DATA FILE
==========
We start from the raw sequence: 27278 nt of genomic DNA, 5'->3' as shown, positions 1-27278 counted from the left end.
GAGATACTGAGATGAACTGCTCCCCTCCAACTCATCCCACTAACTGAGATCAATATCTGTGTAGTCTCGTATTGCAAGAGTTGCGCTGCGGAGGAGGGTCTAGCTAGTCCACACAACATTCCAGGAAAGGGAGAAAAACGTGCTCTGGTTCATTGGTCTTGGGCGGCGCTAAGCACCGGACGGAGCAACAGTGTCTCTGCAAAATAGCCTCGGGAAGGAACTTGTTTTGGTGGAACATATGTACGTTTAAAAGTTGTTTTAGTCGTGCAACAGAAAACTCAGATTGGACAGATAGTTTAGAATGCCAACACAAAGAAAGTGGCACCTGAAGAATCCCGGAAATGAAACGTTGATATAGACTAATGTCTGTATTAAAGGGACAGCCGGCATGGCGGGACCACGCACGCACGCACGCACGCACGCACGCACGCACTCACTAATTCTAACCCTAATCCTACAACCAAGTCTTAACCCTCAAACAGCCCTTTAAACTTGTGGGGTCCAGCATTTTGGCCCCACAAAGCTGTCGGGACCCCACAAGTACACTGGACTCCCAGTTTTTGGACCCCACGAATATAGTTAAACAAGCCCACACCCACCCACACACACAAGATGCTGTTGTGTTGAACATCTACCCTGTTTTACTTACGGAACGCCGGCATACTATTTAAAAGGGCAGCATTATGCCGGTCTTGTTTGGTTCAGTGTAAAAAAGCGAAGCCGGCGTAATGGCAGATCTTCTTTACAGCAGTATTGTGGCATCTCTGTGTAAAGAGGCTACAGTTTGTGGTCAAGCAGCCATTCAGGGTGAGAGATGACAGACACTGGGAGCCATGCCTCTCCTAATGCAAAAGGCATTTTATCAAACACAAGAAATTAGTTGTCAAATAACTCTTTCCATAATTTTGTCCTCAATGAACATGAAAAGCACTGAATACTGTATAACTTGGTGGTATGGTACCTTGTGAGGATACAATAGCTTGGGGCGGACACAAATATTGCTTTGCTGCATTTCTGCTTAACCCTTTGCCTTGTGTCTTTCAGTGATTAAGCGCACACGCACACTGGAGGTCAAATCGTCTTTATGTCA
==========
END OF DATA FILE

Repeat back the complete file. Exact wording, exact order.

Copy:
We start from the raw sequence: 27278 nt of genomic DNA, 5'->3' as shown, positions 1-27278 counted from the left end.
GAGATACTGAGATGAACTGCTCCCCTCCAACTCATCCCACTAACTGAGATCAATATCTGTGTAGTCTCGTATTGCAAGAGTTGCGCTGCGGAGGAGGGTCTAGCTAGTCCACACAACATTCCAGGAAAGGGAGAAAAACGTGCTCTGGTTCATTGGTCTTGGGCGGCGCTAAGCACCGGACGGAGCAACAGTGTCTCTGCAAAATAGCCTCGGGAAGGAACTTGTTTTGGTGGAACATATGTACGTTTAAAAGTTGTTTTAGTCGTGCAACAGAAAACTCAGATTGGACAGATAGTTTAGAATGCCAACACAAAGAAAGTGGCACCTGAAGAATCCCGGAAATGAAACGTTGATATAGACTAATGTCTGTATTAAAGGGACAGCCGGCATGGCGGGACCACGCACGCACGCACGCACGCACGCACGCACGCACTCACTAATTCTAACCCTAATCCTACAACCAAGTCTTAACCCTCAAACAGCCCTTTAAACTTGTGGGGTCCAGCATTTTGGCCCCACAAAGCTGTCGGGACCCCACAAGTACACTGGACTCCCAGTTTTTGGACCCCACGAATATAGTTAAACAAGCCCACACCCACCCACACACACAAGATGCTGTTGTGTTGAACATCTACCCTGTTTTACTTACGGAACGCCGGCATACTATTTAAAAGGGCAGCATTATGCCGGTCTTGTTTGGTTCAGTGTAAAAAAGCGAAGCCGGCGTAATGGCAGATCTTCTTTACAGCAGTATTGTGGCATCTCTGTGTAAAGAGGCTACAGTTTGTGGTCAAGCAGCCATTCAGGGTGAGAGATGACAGACACTGGGAGCCATGCCTCTCCTAATGCAAAAGGCATTTTATCAAACACAAGAAATTAGTTGTCAAATAACTCTTTCCATAATTTTGTCCTCAATGAACATGAAAAGCACTGAATACTGTATAACTTGGTGGTATGGTACCTTGTGAGGATACAATAGCTTGGGGCGGACACAAATATTGCTTTGCTGCATTTCTGCTTAACCCTTTGCCTTGTGTCTTTCAGTGATTAAGCGCACACGCACACTGGAGGTCAAATCGTCTTTATGTCA